Did bankers have something to do with it? Well yes, but it wasn’t their program and its enforcement that inspired the problem. Bloomberg points to the real problem:
"I hear your complaints," Bloomberg said. "Some of them are totally unfounded. It was not the banks that created the mortgage crisis. It was, plain and simple, Congress who forced everybody to go and give mortgages to people who were on the cusp. Now, I’m not saying I’m sure that was terrible policy, because a lot of those people who got homes still have them and they wouldn’t have gotten them without that.
"But they were the ones who pushed Fannie and Freddie to make a bunch of loans that were imprudent, if you will. They were the ones that pushed the banks to loan to everybody. And now we want to go vilify the banks because it’s one target, it’s easy to blame them and congress certainly isn’t going to blame themselves. At the same time, Congress is trying to pressure banks to loosen their lending standards to make more loans. This is exactly the same speech they criticized them for."
Investors Business Daily goes into some detail about all of that, pointing out that it was indeed government enforcing government policy that led to the housing bubble. But understanding that requires a little research:
Rewind to 1994. That year, the federal government declared war on an enemy — the racist lender — who officials claimed was to blame for differences in homeownership rate, and launched what would prove the costliest social crusade in U.S. history.
At President Clinton’s direction, no fewer than 10 federal agencies issued a chilling ultimatum to banks and mortgage lenders to ease credit for lower-income minorities or face investigations for lending discrimination and suffer the related adverse publicity. They also were threatened with denial of access to the all-important secondary mortgage market and stiff fines, along with other penalties.
The threat was codified in a 20-page "Policy Statement on Discrimination in Lending" and entered into the Federal Register on April 15, 1994, by the Interagency Task Force on Fair Lending. Clinton set up the little-known body to coordinate an unprecedented crackdown on alleged bank redlining.
The edict — completely overlooked by the Financial Crisis Inquiry Commission and the mainstream media — was signed by then-HUD Secretary Henry Cisneros, Attorney General Janet Reno, Comptroller of the Currency Eugene Ludwig and Federal Reserve Chairman Alan Greenspan, along with the heads of six other financial regulatory agencies.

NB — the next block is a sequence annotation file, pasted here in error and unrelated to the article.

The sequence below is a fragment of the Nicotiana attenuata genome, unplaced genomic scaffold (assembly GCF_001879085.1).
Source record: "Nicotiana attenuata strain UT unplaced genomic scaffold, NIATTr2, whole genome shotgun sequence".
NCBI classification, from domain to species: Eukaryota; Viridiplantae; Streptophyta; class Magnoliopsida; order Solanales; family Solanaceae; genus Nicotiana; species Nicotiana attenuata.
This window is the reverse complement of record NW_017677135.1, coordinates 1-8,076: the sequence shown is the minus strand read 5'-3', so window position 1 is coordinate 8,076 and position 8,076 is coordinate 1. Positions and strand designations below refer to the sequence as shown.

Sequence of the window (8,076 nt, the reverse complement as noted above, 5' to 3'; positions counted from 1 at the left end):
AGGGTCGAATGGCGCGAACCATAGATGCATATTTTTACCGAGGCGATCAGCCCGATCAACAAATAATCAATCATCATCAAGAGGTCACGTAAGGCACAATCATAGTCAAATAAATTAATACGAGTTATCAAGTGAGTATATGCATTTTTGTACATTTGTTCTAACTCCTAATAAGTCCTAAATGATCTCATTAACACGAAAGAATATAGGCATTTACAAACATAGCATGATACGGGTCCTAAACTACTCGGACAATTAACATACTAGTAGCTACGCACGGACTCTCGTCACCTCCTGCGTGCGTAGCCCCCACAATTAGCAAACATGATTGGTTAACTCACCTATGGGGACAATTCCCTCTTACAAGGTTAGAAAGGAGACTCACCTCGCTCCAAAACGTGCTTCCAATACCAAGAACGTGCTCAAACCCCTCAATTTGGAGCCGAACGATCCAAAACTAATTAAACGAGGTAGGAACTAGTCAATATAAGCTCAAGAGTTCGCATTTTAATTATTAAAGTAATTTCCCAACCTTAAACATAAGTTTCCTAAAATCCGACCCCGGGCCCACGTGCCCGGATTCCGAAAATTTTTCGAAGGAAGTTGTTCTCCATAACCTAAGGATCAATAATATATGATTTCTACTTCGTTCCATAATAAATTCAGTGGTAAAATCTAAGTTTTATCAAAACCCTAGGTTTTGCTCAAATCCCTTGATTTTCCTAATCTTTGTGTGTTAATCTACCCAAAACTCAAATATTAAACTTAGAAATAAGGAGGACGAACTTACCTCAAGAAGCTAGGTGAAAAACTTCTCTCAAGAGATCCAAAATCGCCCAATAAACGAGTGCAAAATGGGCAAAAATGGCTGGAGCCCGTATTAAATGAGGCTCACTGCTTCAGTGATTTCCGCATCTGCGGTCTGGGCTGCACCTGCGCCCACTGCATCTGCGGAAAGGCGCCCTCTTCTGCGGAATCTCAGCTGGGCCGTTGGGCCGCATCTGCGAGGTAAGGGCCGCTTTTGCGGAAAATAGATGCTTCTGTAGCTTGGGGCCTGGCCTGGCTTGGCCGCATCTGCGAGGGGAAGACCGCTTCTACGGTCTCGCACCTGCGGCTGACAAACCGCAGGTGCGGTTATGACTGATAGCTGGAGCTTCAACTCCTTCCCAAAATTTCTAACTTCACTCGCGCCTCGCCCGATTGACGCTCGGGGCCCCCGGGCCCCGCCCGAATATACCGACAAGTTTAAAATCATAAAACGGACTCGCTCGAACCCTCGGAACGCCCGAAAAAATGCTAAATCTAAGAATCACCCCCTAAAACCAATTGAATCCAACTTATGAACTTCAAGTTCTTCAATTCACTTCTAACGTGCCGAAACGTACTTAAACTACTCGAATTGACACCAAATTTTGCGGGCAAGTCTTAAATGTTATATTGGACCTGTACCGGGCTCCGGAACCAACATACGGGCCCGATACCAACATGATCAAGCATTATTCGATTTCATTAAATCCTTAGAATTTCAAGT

"The agencies will not tolerate lending discrimination in any form," the document warned financial institutions.
Ludwig at the time stated the ruling would be used by the agencies as a fair-lending enforcement "tool," and would apply to "all lenders" — including banks and thrifts, credit unions, mortgage brokers and finance companies.
Again you have the government intruding in the market in the name of social justice and being threatened by that government to modify their practices and make bad loans. And that’s just what they did. The IBD chart in the article cited tells the story. Government policy required bad loan practices be used to comply with the law.
The point, of course, is that government has most of the blame for creating the two problems that Salon.com is going on about. And, one can only assume, it is ignorance of market dynamics or more broad ignorance of economics in general that has them using this nonsensical argument that ignores the real core of the problem. You have to do that if your intent is to use government as the instrument of “social justice”, even when it is government coming to the “rescue” of a problem government created.
But then, that shouldn’t really come as a surprise. What has become evident to me, in general as I watch most of the left, is that Econ 101 was never a subject that was required for a journalism degree or most other liberal arts degrees that are so favored on that side of the spectrum. And it is ignorance (or blatant disingenuousness, take your pick) that drives such clueless arguments as that which Salon (and OWS) is pushing. However, you have to do that if your intent is to use government as the instrument of “social justice”, even when it is government coming to the “rescue” of a problem government created.